A brief overview of the site in Harappa.
Our first stop was Harappa, an ancient city in the Indus Valley civilisation that flourished around 2500 to 1700 B.C. Harappa today is a small semi-rural town which lies between the fertile fields of Punjab around 24km from the city of Sahiwal. The cities of the Indus Valley civilisation was were known for their immaculate planning with wide streets, public and private wells, drains, bathing platforms and reservoirs and the remains of these features are something to be seen even today. The civilisation flourished on the banks of the Hakra river, an ancient riverbed which once flowed through the areas that today make up the Cholistan Desert. One of the most unique features of this civilisation was their use of bricks and unfortunately many of the bricks were used in the building of the East India Railway until the site was discovered by the explorer Charles Masson, Alexander Burnes and the archaeologist Sir Alexander Cunningham. The first excavations took place in the early 20th century by Rai Daya Ram Sahni.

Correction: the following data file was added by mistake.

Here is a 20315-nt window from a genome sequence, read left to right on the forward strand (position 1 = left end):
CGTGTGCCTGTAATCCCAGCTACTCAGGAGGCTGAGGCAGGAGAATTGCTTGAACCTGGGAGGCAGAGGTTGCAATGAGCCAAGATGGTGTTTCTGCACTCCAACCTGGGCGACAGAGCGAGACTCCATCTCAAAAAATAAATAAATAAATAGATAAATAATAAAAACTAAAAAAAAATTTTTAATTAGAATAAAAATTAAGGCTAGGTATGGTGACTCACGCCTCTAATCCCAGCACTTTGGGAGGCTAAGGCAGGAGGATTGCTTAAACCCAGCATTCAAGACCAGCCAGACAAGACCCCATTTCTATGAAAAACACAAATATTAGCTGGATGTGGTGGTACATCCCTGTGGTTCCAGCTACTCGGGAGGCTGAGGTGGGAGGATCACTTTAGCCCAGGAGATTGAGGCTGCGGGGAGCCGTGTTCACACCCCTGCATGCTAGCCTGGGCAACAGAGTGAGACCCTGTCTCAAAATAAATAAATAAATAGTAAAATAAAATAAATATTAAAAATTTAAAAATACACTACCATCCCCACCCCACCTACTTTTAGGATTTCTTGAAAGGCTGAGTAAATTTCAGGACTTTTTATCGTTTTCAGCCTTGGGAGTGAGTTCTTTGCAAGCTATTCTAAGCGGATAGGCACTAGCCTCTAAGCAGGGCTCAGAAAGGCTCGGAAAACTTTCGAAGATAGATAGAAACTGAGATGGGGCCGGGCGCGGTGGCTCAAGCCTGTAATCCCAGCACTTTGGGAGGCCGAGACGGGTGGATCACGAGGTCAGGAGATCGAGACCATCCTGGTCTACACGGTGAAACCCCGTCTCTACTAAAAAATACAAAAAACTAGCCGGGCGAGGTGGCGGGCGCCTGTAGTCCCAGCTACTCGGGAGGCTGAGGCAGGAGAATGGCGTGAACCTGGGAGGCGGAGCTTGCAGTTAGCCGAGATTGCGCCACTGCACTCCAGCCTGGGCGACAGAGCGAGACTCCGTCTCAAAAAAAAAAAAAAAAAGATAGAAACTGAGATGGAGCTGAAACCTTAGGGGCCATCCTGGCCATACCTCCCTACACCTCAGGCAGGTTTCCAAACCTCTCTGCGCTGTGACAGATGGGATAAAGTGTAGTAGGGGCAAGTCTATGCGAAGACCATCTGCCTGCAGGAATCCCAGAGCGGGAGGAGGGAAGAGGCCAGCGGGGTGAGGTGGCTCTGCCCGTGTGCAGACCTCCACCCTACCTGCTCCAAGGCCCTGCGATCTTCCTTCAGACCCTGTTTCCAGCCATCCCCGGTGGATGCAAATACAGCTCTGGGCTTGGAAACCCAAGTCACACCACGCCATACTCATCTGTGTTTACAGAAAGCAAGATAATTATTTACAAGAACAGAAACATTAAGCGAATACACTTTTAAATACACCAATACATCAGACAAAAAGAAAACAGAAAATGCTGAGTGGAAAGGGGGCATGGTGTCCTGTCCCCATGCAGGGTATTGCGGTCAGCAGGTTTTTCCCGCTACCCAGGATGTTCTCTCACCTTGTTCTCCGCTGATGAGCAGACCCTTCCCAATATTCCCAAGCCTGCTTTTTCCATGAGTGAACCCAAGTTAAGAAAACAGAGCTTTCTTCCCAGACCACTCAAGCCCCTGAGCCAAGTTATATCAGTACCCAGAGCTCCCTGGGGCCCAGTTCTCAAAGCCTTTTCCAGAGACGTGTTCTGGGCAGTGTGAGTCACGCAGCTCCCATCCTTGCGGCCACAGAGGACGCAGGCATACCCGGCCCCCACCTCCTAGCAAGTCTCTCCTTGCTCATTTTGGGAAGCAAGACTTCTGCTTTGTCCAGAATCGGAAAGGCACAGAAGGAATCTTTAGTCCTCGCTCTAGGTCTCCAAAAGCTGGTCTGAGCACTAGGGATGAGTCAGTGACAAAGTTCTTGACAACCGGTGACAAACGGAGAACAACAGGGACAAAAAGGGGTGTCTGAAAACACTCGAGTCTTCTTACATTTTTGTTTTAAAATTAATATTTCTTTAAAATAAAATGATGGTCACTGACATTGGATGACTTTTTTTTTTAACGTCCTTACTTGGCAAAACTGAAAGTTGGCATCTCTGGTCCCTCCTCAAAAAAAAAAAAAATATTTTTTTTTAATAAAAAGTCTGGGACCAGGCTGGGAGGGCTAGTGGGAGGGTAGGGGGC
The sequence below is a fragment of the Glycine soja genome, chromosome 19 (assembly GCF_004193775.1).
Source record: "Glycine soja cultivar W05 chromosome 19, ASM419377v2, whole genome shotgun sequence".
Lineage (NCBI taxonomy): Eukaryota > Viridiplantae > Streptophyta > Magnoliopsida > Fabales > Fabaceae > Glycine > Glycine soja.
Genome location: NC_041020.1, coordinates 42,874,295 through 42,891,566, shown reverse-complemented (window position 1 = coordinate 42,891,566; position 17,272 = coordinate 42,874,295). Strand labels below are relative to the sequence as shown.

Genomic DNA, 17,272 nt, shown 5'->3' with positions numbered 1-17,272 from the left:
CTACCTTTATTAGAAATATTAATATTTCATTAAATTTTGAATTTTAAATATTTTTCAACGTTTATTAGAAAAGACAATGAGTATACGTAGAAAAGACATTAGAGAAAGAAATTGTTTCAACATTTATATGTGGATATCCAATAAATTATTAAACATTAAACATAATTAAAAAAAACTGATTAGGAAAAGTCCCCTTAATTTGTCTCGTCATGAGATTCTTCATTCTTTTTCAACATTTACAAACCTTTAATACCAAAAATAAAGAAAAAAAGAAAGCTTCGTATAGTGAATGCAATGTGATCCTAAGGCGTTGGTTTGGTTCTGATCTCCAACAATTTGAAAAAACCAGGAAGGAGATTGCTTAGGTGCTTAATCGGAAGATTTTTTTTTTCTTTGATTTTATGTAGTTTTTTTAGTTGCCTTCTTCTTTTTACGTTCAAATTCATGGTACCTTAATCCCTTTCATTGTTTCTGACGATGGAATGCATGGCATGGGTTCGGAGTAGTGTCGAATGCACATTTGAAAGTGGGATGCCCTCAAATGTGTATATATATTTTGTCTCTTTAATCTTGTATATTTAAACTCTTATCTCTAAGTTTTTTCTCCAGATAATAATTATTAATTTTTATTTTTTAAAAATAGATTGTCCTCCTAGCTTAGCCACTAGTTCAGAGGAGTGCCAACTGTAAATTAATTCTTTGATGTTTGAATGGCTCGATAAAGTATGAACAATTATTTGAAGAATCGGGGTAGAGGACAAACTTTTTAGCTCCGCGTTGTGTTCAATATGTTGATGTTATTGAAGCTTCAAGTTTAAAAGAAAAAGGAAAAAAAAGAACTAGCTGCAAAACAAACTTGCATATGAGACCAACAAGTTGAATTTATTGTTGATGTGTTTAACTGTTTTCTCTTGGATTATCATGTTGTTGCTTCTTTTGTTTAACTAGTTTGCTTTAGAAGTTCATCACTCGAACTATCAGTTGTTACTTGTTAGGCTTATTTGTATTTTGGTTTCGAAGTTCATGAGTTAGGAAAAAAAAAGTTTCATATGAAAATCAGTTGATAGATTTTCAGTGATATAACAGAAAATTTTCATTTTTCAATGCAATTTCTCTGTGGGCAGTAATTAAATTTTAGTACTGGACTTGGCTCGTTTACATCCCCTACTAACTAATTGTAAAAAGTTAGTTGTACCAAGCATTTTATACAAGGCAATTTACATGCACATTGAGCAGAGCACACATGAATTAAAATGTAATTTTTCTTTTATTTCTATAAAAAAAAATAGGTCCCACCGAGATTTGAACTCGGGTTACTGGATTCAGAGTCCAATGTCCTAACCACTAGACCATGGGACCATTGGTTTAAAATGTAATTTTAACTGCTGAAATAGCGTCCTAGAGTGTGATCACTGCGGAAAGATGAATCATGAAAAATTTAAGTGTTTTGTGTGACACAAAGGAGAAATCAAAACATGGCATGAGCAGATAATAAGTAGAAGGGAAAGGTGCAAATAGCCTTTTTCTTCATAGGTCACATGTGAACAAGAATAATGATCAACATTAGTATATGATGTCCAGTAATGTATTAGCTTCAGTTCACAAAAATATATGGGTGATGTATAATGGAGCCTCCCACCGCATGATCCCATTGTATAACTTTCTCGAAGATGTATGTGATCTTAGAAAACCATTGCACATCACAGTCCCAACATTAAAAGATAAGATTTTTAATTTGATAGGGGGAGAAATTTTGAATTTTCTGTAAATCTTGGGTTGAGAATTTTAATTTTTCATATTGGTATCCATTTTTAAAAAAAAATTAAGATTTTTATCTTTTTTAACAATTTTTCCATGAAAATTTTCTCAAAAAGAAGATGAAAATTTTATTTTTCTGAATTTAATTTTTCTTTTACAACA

When we first approached the site, the one thing that struck me was the size of the area spanning almost 100 acres. We first entered the museum and saw some of the fascinating artefacts of the site including male and female figurines, pottery, jewellery, toys, burial urns and all sorts objects which had survived the test of time. As we made our way around the sites, I was particularly fascinated by the carefully thought out plans of the sites including the communal wells and drainage facilities. During the visit I was absolutely astounded to learn that there was a pre-Indus Valley settlement dating back to 3900 – 2800 B.C which was also found during recent excavations. The entire scenery of the site was utterly mesmerising with the landscape ecosystem consisting of trees dating back to the ancient times. I throughly enjoyed my visit but I hope that for future visitors there can be guided tours of the settlement to really get a sense of what it was originally like.